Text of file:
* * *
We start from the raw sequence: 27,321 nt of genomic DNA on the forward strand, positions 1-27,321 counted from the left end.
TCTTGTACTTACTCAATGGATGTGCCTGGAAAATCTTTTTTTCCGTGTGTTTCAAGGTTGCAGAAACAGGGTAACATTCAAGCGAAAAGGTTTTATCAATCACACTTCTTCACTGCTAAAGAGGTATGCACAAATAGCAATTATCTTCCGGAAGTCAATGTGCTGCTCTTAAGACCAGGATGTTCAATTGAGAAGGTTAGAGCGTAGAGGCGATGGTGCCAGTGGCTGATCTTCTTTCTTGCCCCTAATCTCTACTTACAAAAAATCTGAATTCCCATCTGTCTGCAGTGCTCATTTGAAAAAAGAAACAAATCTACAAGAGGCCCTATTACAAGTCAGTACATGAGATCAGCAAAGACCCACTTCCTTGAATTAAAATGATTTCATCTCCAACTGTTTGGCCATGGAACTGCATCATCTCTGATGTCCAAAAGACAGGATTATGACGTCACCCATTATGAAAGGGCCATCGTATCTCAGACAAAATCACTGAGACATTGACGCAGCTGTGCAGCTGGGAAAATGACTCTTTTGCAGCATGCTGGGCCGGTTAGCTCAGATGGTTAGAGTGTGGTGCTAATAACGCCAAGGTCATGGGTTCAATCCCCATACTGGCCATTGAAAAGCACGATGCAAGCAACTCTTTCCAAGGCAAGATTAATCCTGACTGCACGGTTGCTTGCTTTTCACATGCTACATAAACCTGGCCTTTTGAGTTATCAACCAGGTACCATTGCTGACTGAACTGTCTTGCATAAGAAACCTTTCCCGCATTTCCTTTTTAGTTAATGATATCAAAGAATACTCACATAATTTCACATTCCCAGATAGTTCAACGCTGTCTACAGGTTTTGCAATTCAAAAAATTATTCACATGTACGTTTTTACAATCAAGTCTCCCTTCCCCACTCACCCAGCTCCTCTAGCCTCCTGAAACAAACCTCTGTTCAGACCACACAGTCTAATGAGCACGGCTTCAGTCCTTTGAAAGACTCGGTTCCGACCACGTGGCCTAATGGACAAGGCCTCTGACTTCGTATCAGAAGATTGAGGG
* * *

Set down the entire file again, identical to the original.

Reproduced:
We start from the raw sequence: 27,321 nt of genomic DNA on the forward strand, positions 1-27,321 counted from the left end.
TCTTGTACTTACTCAATGGATGTGCCTGGAAAATCTTTTTTTCCGTGTGTTTCAAGGTTGCAGAAACAGGGTAACATTCAAGCGAAAAGGTTTTATCAATCACACTTCTTCACTGCTAAAGAGGTATGCACAAATAGCAATTATCTTCCGGAAGTCAATGTGCTGCTCTTAAGACCAGGATGTTCAATTGAGAAGGTTAGAGCGTAGAGGCGATGGTGCCAGTGGCTGATCTTCTTTCTTGCCCCTAATCTCTACTTACAAAAAATCTGAATTCCCATCTGTCTGCAGTGCTCATTTGAAAAAAGAAACAAATCTACAAGAGGCCCTATTACAAGTCAGTACATGAGATCAGCAAAGACCCACTTCCTTGAATTAAAATGATTTCATCTCCAACTGTTTGGCCATGGAACTGCATCATCTCTGATGTCCAAAAGACAGGATTATGACGTCACCCATTATGAAAGGGCCATCGTATCTCAGACAAAATCACTGAGACATTGACGCAGCTGTGCAGCTGGGAAAATGACTCTTTTGCAGCATGCTGGGCCGGTTAGCTCAGATGGTTAGAGTGTGGTGCTAATAACGCCAAGGTCATGGGTTCAATCCCCATACTGGCCATTGAAAAGCACGATGCAAGCAACTCTTTCCAAGGCAAGATTAATCCTGACTGCACGGTTGCTTGCTTTTCACATGCTACATAAACCTGGCCTTTTGAGTTATCAACCAGGTACCATTGCTGACTGAACTGTCTTGCATAAGAAACCTTTCCCGCATTTCCTTTTTAGTTAATGATATCAAAGAATACTCACATAATTTCACATTCCCAGATAGTTCAACGCTGTCTACAGGTTTTGCAATTCAAAAAATTATTCACATGTACGTTTTTACAATCAAGTCTCCCTTCCCCACTCACCCAGCTCCTCTAGCCTCCTGAAACAAACCTCTGTTCAGACCACACAGTCTAATGAGCACGGCTTCAGTCCTTTGAAAGACTCGGTTCCGACCACGTGGCCTAATGGACAAGGCCTCTGACTTCGTATCAGAAGATTGAGGG